Imagine three homeless beggars clothed in rags arguing about who looks the nicest. It is a pathetic site, because all three are filthy, smelly and dirty. Their clothes are tattered and worn, barely protecting them from the cold. It is conceivable that one beggar might look slightly better than another, but on the whole, not one of them will make it on the cover of a fashion magazine.
Looking good for a beggar is a relative term. Being good for any human being is also a relative term. When we compare our lives to each other, we often seem okay. We tend to think that there are a lot of people in the world that are more sinful or immoral than we consider ourselves to be. But when we compare ourselves to God, our reliance in our own goodness cannot hold up. In contrast to the holiness and moral perfection of the Creator, our paltry morality seems evil by comparison.
The Bible says that before God, no one is moral enough to gain access to his presence. No one is worthy, no one has enough inherent goodness in their lives to deserve the privileges associated with fellowship with God (Romans 3:11-18).
The OT prophet Isaiah calls human righteousness “filthy rags” (Isaiah 64:6). He had seen a vision of the thrice-holy God of Israel and had cried out in his presence, “Woe to me! I am ruined! For I am a man of unclean lips, and I live among a people of unclean lips, and my eyes have seen the King, the LORD Almighty” (Isaiah 6:5).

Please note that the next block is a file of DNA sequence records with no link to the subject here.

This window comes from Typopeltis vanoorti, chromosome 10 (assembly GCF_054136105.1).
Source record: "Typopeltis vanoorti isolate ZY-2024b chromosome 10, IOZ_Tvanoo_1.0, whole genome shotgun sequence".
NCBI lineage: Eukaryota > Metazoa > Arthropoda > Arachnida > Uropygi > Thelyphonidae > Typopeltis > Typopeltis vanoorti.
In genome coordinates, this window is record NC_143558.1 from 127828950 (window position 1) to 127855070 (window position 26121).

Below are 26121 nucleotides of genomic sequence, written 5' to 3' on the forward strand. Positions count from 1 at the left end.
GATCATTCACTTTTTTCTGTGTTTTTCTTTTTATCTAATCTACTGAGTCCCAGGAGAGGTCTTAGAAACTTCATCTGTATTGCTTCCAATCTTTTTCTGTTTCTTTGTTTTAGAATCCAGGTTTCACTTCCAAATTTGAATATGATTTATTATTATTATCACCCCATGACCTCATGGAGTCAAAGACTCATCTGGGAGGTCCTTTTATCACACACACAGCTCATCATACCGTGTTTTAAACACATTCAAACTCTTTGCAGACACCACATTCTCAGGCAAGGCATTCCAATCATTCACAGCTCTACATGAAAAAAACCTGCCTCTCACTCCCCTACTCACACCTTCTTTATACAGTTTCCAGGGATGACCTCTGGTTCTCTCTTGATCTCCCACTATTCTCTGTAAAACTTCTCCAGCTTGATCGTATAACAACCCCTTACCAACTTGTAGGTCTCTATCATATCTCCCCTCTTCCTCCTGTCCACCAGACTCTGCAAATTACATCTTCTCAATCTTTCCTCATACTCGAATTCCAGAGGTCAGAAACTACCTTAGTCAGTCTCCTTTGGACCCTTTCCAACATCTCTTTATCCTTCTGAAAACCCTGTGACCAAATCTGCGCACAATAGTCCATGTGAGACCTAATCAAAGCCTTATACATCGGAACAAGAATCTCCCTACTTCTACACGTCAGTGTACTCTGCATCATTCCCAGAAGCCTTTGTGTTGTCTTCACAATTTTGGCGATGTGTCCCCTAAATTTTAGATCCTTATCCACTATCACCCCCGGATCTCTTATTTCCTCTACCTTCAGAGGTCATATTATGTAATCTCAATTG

If the sins of a righteous prophet are enough to condemn him before the presence of God, why should we think that our “morality” is enough to earn us entrance into God’s holy presence in Heaven.
The apostle Paul wrestled with the issue of good works and eternal rewards. In his writings, he made it clear that “all peoples, Jew and Gentile, have sinned and fall short of the glory of God” (Romans 3:23). Nothing we do gains merit before Him. We are morally bankrupt, unable to buy admission into His presence. Heaven is inaccessible, no matter how good we think we are.
Paul understood this hopeless situation and pointed to the Gospel, God’s provision for human inability. Even as he poured out his life for Jesus Christ, he knew that salvation could not be attained by “good works”. Only faith in Christ as a gift of grace made him a child of God.
In surmising his life, Paul said, “… I consider everything a loss compared to the surpassing greatness of knowing Christ Jesus my Lord, for whose sake I have lost all things. I consider them rubbish, that I may gain Christ and be found in him, not having a righteousness of my own that comes from the law, but that which is through faith in Christ—the righteousness that comes from God and is by faith “ (Philippians 3:8-9).
A “good moral” life will not get you into heaven. But the most despicable sinner can enter boldly into God’s presence, when he repents and believes the Gospel, trusting in the atoning blood of Jesus Christ (Hebrews 9:14) and gaining “the righteousness of God which is by faith”.